Posted on 28 March 2018 by Kirby Swales, Director of Survey Research Centre
‘Do we live in an integrated and cohesive society’? ‘Is there a problem that we need to solve and, if so, how?’ ‘How can surveys and other research inform this debate’? These are some of the questions posed at a workshop held last week as part of British Academy Cohesive Societies programme. The general consensus was that there definitely are ways we can improve the evidence base – using new theory, new data collection and new analysis.
In the last two weeks, two integration strategies have been announced – one by central government and other by the Mayor for London. Both argue there is a need for more evidence, and take distinctive approaches to defining the problem and solutions.
What is the existing evidence base?
This is an area where the Census is particularly important, as it provides measures of residential location and migration. We can therefore tell whether people of different ages, ethnicities, gender and so on live in the same areas, and if this is changing over time. Researchers at Manchester do this type of analysis, and argue that there is increasing levels of integration. Demos have created an integration index, looking at both the balance of ethnicities in the area and views of national identity.
However, this doesn’t tell us about whether people are actually mixing or how people feel about levels of integration and cohesion. The Community Life and other surveys therefore provide valuable evidence on these subjects. NatCen has recently published a report that covers both new questions on the NatCen Panel and analysis of Community Life survey.
We found that the picture is mixed. On the one hand, we found plenty of signs of a healthy cohesive society – the vast majority of people greet their neighbours, the majority agree when presented with statements about people getting on together, and many people draw friends from their local community. On the other hand, a sizeable minority are not actively taking part in any kind of community involvement or feel that there isn’t a strong sense of community in their area. There are high levels of similarity in social mixing with friends according to age, gender and ethnicity (see figure 1). It is particularly telling that those who have lived in neighbourhoods for the longest period of time are least positive about cohesion in their area.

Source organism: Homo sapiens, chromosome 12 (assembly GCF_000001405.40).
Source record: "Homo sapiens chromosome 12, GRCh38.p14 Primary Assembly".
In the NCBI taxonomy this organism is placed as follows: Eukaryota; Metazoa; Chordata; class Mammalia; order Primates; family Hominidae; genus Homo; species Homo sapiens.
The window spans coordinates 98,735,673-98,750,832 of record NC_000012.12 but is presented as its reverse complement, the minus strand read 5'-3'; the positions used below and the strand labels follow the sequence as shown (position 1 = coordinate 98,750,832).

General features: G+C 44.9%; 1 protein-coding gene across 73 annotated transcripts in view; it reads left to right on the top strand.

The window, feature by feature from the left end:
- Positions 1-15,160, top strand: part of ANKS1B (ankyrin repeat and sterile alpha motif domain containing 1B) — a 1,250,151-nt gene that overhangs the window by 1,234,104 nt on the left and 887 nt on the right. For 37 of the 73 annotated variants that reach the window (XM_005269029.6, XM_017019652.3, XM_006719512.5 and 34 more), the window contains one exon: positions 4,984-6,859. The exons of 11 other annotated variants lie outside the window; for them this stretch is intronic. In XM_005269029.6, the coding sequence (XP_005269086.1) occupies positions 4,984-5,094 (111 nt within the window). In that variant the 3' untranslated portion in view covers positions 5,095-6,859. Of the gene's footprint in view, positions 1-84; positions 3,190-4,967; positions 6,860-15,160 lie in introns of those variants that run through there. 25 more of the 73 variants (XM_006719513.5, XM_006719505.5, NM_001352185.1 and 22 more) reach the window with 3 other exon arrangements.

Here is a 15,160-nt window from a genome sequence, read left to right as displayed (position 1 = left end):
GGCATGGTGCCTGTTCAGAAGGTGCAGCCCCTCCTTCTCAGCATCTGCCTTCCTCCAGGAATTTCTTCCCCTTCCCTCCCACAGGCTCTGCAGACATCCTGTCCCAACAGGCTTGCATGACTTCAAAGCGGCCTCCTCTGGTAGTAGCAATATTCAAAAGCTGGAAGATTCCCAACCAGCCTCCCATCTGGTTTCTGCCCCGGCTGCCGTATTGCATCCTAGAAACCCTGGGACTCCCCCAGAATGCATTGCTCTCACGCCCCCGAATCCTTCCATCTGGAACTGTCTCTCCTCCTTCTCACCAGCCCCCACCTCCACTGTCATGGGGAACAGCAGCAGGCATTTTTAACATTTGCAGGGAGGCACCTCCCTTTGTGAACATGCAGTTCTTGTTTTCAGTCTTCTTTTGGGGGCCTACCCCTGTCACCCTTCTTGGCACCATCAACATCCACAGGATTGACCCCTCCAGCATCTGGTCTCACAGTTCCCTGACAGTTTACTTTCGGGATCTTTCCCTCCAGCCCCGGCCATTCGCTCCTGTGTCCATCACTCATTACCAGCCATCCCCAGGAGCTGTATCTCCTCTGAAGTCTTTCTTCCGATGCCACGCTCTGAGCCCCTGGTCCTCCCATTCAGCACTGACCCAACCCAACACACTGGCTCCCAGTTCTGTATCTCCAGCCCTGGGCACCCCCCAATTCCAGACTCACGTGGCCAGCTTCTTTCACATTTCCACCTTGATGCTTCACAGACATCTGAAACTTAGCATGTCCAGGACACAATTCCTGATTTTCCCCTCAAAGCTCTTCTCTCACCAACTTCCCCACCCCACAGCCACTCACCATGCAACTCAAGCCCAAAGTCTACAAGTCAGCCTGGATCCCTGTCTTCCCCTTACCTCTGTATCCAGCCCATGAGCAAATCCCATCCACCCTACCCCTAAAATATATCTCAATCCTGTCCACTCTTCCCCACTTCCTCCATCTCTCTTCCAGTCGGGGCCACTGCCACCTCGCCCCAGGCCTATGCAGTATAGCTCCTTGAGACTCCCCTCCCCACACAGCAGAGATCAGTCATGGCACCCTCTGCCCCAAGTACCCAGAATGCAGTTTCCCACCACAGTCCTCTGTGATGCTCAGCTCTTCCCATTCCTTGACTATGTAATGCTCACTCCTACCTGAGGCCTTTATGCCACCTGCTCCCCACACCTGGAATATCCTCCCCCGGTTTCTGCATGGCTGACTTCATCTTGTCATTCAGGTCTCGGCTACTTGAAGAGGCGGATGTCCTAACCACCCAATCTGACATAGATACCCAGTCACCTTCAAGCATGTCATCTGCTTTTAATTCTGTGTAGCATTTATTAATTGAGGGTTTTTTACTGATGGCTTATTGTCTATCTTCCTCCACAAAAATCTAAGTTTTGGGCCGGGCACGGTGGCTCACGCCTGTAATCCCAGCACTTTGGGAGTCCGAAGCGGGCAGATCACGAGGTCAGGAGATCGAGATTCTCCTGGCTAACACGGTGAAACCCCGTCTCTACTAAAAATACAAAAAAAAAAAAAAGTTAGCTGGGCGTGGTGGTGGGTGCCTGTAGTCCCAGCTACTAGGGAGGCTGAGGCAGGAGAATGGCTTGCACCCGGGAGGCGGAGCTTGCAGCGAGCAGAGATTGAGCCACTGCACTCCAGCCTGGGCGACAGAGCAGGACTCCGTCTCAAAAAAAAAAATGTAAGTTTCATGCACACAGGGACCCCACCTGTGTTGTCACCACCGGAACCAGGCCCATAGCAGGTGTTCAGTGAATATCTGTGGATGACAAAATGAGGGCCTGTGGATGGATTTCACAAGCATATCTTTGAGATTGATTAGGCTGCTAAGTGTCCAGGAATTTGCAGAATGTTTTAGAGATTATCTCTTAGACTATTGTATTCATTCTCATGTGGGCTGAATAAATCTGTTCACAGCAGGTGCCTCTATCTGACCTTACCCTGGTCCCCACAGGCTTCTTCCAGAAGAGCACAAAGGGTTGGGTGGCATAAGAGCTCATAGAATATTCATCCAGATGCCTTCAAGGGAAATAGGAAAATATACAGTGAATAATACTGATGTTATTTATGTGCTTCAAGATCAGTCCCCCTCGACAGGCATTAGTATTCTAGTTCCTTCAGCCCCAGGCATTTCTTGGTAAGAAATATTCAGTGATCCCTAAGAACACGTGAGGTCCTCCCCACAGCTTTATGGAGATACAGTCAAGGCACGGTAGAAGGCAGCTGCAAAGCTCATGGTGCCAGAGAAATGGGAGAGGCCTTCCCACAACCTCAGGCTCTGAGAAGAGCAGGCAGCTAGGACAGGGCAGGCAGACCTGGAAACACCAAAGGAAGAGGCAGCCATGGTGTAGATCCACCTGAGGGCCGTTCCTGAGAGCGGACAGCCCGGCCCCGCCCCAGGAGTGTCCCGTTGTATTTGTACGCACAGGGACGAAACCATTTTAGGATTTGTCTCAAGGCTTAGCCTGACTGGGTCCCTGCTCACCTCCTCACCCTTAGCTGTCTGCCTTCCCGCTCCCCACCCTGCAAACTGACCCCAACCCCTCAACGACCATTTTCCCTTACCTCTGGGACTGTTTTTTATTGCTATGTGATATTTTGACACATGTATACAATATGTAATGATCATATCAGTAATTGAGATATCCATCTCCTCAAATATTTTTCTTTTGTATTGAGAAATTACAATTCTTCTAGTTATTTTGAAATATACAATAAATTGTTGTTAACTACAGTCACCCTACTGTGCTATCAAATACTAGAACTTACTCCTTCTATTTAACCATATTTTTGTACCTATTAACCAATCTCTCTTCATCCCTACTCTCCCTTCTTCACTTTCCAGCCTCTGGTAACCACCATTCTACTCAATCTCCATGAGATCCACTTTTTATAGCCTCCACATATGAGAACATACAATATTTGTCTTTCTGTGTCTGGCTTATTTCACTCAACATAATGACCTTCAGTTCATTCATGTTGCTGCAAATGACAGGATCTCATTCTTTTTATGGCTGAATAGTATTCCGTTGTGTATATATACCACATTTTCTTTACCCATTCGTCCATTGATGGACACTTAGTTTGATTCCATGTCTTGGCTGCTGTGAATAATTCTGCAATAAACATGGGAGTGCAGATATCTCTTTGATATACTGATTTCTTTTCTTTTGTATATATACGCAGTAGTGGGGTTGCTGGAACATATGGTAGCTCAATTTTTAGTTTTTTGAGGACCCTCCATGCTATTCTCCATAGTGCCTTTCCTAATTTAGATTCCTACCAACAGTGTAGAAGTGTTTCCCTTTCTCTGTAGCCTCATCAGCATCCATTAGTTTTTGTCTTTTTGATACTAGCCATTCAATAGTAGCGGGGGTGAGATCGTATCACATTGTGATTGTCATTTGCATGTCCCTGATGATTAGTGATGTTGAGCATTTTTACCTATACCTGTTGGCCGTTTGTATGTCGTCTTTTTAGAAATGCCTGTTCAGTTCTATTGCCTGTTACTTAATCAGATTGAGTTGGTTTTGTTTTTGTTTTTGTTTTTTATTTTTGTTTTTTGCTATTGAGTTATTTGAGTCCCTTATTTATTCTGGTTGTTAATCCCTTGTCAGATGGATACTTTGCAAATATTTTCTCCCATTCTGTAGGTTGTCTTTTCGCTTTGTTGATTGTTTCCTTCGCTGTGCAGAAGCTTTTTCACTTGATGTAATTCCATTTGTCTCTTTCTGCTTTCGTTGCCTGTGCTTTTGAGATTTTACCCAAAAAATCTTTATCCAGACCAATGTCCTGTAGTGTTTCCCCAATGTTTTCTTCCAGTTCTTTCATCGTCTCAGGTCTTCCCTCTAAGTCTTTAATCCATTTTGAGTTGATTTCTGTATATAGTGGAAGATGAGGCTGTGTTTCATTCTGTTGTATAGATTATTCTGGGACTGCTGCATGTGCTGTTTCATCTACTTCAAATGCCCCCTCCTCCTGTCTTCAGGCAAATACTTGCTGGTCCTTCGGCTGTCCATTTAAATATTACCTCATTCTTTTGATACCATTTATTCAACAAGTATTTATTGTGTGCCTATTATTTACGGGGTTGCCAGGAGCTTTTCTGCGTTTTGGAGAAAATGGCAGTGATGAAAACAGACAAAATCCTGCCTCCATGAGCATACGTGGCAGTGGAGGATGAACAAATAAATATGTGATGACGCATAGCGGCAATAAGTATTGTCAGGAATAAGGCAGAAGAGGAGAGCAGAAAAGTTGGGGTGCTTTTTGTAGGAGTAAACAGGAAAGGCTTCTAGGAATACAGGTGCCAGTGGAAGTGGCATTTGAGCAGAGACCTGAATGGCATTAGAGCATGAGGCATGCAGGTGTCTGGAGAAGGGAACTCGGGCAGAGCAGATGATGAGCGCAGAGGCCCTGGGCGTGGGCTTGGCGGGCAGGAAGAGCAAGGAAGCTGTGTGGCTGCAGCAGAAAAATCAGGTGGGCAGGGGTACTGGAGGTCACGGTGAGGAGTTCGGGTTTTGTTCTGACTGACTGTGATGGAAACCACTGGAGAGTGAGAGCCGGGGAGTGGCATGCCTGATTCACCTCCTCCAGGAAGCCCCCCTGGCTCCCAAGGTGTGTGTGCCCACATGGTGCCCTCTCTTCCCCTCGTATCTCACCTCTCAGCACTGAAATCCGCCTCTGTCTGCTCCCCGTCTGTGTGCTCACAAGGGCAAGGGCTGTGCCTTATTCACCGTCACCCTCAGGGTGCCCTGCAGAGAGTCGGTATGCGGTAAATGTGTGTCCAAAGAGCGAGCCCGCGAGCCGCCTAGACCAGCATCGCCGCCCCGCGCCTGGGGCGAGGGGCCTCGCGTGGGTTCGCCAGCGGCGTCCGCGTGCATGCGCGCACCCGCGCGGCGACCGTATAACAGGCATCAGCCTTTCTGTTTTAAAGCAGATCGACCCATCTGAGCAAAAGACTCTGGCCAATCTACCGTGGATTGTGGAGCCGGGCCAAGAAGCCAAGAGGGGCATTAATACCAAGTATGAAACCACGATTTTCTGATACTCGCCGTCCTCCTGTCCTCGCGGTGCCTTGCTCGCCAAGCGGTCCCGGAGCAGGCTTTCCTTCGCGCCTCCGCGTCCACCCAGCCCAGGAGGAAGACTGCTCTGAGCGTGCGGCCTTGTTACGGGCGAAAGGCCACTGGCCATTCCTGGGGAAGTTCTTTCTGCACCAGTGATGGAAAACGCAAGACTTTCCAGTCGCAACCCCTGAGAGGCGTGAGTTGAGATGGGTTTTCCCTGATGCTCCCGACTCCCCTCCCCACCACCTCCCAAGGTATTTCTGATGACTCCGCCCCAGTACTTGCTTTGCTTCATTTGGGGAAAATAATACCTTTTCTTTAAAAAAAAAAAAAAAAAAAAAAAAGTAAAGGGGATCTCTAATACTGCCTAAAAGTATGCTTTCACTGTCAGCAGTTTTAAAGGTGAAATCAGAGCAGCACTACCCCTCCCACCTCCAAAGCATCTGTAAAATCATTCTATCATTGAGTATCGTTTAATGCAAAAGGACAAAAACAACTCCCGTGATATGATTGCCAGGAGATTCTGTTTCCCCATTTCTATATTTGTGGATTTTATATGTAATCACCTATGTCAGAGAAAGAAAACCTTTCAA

However, these studies don’t tell us if interactions are broadly positive and negative, or other types of interactions (such as by class or in the workplace). We don’t have good causal evidence, for example about the drivers of social mixing and what impact it has on well-being and social attitudes. We aren’t able to clearly observe the downsides of low levels of cohesion, except in the most obviously segregated communities (such as Northern Ireland).
Perhaps the real problem that society is facing is that people are ‘hunkering down’ –rather than fragmenting. More detailed and multi-level studies could help, as may further analysis of existing data. Methodologically, there is scope to better use full network analysis and trials of interventions.
It summary, cohesion and integration are an important, if somewhat invisible, social phenomenon. It is encouraging that the latest integration strategies by the Government and Mayor for London both suggest programmes of local action, backed up by better monitoring and research. If the route to greater cohesion and therefore more effective communities can be better defined then it will be worth the wait and effort.